QUINCY — Eric Jones is watching the calendar as the expiration date on his concealed carry firearms permit approaches while the state faces huge delays in renewing permits.
“If it expires before they get me recertified, I’m supposed to send in my concealed carry certificate. I’ve already paid my fee. I hope I don’t have to do that again and then go through the 16 hours of training that I went through in order to get my permit the first time,” Jones said.
Jim Bland, an instructor for Western Illinois Shooting Excellence Firearm Training, said people seeking to recertify for concealed carry will need to take a minimum of three hours of training to qualify for renewal. So Jones or anyone else seeking a renewal should not have to start from scratch.
Bland also has heard about the permit backlog. His wife’s certification was supposed to expire April 1. She got her new permit on Monday — about two and a half months late.
The bottleneck for permit renewals should have been anticipated, said Richard Pearson, executive director of the Illinois State Rifle Association.
Illinois became the last state to approve some form of concealed carry. Applications for permits were available in January 2014. Permits are good for five years.
“It’s not like they didn’t know they’d be coming due,” Pearson said.
“I think my concealed carry permit was due about April 1. They were four or five weeks late getting the permit to me. I think I got it about the second week in May,” Pearson said.
Much of the problem can be traced back to staff cuts the Illinois State Police saw in the department that handles concealed carry permits and firearms owners identification card applications. Pearson said 39 people were in that unit a decade ago. The staffing level then got reduced to 13 workers during the term of Gov. Pat Quinn.
The Illinois State Police collects $120 from each $150 permit fee. And with 328,000 concealed carry permits issued, more than $39 million could have been providing the money to hire more staff members. But Pearson said the state has “reduced the amount going to the State Police” to essentially keep the agency at or near its earlier funding level while using the new revenue for other state expenses.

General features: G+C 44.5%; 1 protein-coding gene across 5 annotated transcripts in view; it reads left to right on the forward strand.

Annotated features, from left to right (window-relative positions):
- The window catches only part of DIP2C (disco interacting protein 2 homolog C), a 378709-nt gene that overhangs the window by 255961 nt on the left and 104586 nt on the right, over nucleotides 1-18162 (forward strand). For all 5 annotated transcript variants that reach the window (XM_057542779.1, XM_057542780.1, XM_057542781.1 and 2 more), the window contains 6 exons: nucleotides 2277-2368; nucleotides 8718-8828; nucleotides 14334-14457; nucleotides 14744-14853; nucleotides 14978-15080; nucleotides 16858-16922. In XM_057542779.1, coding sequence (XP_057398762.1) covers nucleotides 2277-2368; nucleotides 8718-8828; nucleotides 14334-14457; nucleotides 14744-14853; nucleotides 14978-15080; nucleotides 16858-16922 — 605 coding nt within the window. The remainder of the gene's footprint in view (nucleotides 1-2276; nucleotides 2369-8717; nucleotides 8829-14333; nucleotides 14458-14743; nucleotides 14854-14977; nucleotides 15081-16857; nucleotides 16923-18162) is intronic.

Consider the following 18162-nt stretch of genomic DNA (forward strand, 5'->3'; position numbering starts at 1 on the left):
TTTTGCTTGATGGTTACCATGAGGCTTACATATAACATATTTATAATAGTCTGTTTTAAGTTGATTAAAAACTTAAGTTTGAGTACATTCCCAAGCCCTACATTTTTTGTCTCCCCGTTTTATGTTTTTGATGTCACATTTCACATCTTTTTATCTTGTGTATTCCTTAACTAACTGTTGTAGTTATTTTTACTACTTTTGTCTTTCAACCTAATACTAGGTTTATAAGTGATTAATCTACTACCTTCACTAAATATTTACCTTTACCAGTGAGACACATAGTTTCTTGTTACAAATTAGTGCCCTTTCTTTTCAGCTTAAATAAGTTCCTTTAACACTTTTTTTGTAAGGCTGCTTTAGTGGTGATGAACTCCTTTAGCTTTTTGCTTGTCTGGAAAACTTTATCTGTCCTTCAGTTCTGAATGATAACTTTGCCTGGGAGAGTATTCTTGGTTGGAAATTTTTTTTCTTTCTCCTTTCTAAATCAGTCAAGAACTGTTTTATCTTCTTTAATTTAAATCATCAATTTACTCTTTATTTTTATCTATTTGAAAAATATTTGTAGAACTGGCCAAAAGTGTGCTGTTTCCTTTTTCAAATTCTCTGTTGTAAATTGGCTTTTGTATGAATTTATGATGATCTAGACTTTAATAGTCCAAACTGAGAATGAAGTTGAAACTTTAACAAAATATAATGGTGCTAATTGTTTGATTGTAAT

State Sen. Jil Tracy, R-Quincy, said lawmakers were made aware that lots of permits would be coming due this year. She said Illinois State Police Director Brendan Kelly has been trying to hire people.
In some cases where lawmakers have checked on delayed firearms permits they found that applications had an error or missing information.
Tracy said the State Police also are under added pressure to find any potentially violent applicants after the Aurora shootings which were done by a man whose felony convictions in another state should have led to the loss of his firearms.
“We’re trying to give the State Police the tools they need, but we’re trying not to put (firearm) laws on top of laws” when not all of the current gun laws are being fully applied, Tracy said.
The Illinois State Police did not have a comment by press time.
Pearson’s advice for anyone whose concealed carry permit expires is to not carry a concealed firearm.
“The State Police have said they wouldn’t make arrests when (renewals) are delayed. But local policemen haven’t made that same promise and some firearms owners are getting clobbered,” Pearson said.
Bland said state law allows people to carry a concealed weapon even after their permits expire as long as they’ve taken recertification training and applied in a timely manner for renewal. However, the former Chicago police officer agrees that “you might have to argue that in front of a judge” if a law enforcement official makes an arrest.